A teenage boy who spent years seeking surgery for an expanding facial tumour that left him struggling to eat or talk has received successful surgery, thanks to a surgical charity. Dauoda was only four when a tiny node emerged on his upper jaw. The condition would be picked up earlier by a dentist in other countries but was much harder in his home country of Senegal where there are only just over eight dentists per 1 million people.
https://mercyships.africa/wp-content/uploads/2023/05/USX190925_UNGA_AFROCHAMPIONS_EVENT_JH042_HI-MID.jpg 1333 2000 shawnthompson https://mercyships.africa/wp-content/uploads/2022/04/mercy-ships-logo-menu-africa-300x138.png shawnthompson2023-05-22 14:20:052023-10-16 19:51:20Partnerships are vital building blocks of effective universal healthcare systems
Sub-Saharan Africa has an especially urgent need to strengthen surgical care systems. Surgery has long been a neglected component of health care for people on the African continent, and equitable integration of surgical and anaesthetic care remains the key challenge to strengthening health systems and achieving universal health coverage in Africa. If we get this right, we can greatly reduce the rate of mortality and morbidity from surgically preventable and treatable conditions on the continent.
https://mercyships.africa/wp-content/uploads/2023/04/SNC220824_WARD_DAY_CREW_GUEYE_JM001_MID.jpg 1333 2000 shawnthompson https://mercyships.africa/wp-content/uploads/2022/04/mercy-ships-logo-menu-africa-300x138.png shawnthompson2023-04-18 14:15:012023-10-17 16:43:36Returning to Serve His People: Talla’s Story
Twenty-nine-year-old Talla Gueye, from Senegal, ventured into entrepreneurship hoping to find solutions to youth unemployment in his community. He has always been a take-things-into-your-own-hands kind of person: “Taking charge and seeking change to problems motivates me,” he says. So, he started a clothing brand that would inspire and empower young people in Senegal. He named it Sigui Doxx, a term in his native Wolof language that translates to “keep your head up.” His mother inspired the deep care for community that drove him to social entrepreneurship, as he grew up watching her exemplify compassion. “Whenever she cooked, she put out a huge plate of food for anyone in the neighborhood. She also invited relatives who were struggling to stay with us.” Now, Talla brings that empathetic approach and entrepreneurial attitude to his work with Mercy Ships, where he started off translating for volunteer medical crew providing free surgical care in Senegal.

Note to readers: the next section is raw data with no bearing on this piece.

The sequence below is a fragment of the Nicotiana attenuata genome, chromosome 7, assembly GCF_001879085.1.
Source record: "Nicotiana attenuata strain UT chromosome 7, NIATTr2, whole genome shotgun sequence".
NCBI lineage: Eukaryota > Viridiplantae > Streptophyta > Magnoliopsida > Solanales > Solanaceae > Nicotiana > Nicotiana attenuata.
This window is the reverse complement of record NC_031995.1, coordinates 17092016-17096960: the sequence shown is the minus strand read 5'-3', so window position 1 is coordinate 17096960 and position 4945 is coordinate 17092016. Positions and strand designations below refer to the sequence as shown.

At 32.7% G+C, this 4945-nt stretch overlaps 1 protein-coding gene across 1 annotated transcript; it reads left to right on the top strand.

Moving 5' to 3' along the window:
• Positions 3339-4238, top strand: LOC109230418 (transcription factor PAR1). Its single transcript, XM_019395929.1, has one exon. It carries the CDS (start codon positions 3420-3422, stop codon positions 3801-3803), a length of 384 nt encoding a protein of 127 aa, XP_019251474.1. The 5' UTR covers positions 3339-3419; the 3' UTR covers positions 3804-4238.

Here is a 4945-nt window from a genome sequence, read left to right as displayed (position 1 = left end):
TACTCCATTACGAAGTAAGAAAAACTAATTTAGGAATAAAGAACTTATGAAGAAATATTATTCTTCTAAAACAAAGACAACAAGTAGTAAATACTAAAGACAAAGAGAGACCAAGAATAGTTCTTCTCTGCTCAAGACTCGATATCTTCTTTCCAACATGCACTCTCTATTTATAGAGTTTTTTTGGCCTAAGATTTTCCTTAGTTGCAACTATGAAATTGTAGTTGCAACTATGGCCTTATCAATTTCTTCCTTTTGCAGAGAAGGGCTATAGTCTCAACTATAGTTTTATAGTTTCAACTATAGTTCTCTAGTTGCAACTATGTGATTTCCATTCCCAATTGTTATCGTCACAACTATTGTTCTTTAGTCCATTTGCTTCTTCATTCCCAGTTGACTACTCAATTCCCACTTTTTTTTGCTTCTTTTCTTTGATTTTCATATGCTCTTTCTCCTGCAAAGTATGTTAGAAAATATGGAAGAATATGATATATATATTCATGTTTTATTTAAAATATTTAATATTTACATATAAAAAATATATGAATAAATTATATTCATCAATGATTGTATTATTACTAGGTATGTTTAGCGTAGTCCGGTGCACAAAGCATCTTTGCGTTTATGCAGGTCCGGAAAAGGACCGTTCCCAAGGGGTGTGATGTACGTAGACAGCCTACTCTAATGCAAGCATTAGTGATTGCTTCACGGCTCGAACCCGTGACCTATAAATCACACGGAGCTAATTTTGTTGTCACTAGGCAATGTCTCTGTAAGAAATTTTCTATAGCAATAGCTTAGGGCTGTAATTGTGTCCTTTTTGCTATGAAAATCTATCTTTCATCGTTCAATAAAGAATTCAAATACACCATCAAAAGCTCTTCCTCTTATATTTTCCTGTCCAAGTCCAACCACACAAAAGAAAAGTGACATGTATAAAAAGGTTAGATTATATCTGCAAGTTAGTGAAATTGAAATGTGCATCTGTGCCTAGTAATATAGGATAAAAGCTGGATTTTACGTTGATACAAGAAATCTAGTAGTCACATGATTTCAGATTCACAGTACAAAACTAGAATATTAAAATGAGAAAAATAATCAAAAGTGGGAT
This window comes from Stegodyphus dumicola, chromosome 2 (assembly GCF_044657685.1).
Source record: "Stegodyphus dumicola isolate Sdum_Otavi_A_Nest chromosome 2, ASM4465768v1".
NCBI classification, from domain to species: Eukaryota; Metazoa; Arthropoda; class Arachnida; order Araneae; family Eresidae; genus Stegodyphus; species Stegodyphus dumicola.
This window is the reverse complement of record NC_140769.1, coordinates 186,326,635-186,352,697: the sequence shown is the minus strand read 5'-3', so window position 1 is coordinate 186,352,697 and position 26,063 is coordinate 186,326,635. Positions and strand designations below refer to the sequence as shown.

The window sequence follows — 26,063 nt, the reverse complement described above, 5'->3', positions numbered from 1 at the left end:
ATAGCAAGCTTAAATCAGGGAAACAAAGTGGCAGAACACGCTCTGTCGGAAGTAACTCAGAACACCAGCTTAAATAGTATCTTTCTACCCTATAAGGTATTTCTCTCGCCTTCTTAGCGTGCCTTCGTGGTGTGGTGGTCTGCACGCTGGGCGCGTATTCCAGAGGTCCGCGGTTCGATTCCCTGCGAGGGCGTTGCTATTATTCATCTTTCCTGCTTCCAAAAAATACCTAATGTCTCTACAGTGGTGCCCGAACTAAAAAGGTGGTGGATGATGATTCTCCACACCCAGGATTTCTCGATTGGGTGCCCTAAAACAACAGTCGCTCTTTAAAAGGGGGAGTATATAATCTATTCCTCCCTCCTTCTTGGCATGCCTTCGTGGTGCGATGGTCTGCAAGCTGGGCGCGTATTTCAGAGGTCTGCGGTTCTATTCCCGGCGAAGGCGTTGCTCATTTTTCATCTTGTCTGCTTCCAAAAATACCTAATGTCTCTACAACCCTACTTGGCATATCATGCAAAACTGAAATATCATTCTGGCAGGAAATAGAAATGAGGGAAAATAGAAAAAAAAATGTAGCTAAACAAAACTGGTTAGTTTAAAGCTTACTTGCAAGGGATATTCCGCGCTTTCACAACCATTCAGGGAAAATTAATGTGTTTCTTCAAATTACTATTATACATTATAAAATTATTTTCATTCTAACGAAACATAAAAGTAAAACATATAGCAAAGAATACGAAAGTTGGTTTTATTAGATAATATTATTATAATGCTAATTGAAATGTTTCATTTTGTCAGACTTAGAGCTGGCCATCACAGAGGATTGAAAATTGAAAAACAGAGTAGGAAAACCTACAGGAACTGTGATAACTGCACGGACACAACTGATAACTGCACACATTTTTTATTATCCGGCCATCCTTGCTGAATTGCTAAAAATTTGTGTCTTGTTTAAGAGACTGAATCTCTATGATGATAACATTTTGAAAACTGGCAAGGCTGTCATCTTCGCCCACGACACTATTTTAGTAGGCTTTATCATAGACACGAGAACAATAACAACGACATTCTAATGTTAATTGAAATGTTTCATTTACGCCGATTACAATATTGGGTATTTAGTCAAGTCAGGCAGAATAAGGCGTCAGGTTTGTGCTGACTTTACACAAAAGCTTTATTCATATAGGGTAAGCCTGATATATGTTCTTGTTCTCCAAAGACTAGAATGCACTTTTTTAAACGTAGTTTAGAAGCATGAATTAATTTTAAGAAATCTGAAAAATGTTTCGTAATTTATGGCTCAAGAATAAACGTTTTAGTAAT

https://mercyships.africa/wp-content/uploads/2023/04/SNC220830_KHOUDIA_SNC07692_BEFORE_EB002_MID.jpg 2000 1333 shawnthompson https://mercyships.africa/wp-content/uploads/2022/04/mercy-ships-logo-menu-africa-300x138.png shawnthompson2023-04-06 14:24:452023-10-17 16:37:51Khoudia’s Story: A Long-Awaited Successful Surgery
When a person has spent years living with a medical condition that they are told is inoperable, it is easy to lose any expectation of healing. For Khoudia, after eight years with a growing facial tumor, a referral to Mercy Ships stirred a long-awaited glimmer of hope. “I never thought that this tumor would be removed from my cheek,” the 18-year-old said. “So when they told me they were going to do it, I said, OK,’ but I never imagined that they would remove it all.”
https://mercyships.africa/wp-content/uploads/2023/03/SNC220706_MARIAMA_SNC07031_BEFORE_ADMISSION_EA001_MID.jpg 1333 2000 shawnthompson https://mercyships.africa/wp-content/uploads/2022/04/mercy-ships-logo-menu-africa-300x138.png shawnthompson2023-03-15 16:43:052023-10-16 19:48:43Mariama, six, starts school after life-changing surgery
As Awa grew up in her village, she encountered the hardships of living with a cleft lip. “People in my village did not cast her out, but they laughed at her, and she was ashamed. They would say ‘look at how your mouth and lip are’, which made her embarrassed. She used to hide her mouth with her hand,” said Rougui. Both Awa’s parents and her uncle kept looking for an answer to their prayers, but they couldn’t see any solution in their future.